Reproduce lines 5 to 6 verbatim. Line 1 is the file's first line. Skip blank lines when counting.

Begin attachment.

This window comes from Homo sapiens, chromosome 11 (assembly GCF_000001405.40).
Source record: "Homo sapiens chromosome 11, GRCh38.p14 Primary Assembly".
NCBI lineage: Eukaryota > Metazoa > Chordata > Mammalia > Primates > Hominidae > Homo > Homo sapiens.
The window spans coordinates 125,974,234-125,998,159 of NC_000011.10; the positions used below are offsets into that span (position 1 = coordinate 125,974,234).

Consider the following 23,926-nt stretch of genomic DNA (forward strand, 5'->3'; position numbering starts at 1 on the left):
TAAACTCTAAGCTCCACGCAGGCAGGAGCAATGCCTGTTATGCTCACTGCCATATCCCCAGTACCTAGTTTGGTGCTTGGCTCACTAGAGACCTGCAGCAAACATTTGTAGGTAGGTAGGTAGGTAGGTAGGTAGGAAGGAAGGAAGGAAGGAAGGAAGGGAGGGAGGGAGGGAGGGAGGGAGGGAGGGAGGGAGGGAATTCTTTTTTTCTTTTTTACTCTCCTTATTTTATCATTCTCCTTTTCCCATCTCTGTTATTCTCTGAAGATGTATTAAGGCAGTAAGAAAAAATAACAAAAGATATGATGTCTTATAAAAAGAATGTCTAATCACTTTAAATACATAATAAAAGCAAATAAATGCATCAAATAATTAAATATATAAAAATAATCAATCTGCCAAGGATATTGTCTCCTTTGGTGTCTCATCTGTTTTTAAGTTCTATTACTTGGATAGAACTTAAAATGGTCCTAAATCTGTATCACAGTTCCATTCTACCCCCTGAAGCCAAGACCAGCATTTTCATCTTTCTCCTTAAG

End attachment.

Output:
Consider the following 23,926-nt stretch of genomic DNA (forward strand, 5'->3'; position numbering starts at 1 on the left):
TAAACTCTAAGCTCCACGCAGGCAGGAGCAATGCCTGTTATGCTCACTGCCATATCCCCAGTACCTAGTTTGGTGCTTGGCTCACTAGAGACCTGCAGCAAACATTTGTAGGTAGGTAGGTAGGTAGGTAGGTAGGAAGGAAGGAAGGAAGGAAGGAAGGGAGGGAGGGAGGGAGGGAGGGAGGGAGGGAGGGAGGGAATTCTTTTTTTCTTTTTTACTCTCCTTATTTTATCATTCTCCTTTTCCCATCTCTGTTATTCTCTGAAGATGTATTAAGGCAGTAAGAAAAAATAACAAAAGATATGATGTCTTATAAAAAGAATGTCTAATCACTTTAAATACATAATAAAAGCAAATAAATGCATCAAATAATTAAATATATAAAAATAATCAATCTGCCAAGGATATTGTCTCCTTTGGTGTCTCATCTGTTTTTAAGTTCTATTACTTGGATAGAACTTAAAATGGTCCTAAATCTGTATCACAGTTCCATTCTACCCCCTGAAGCCAAGACCAGCATTTTCATCTTTCTCCTTAAG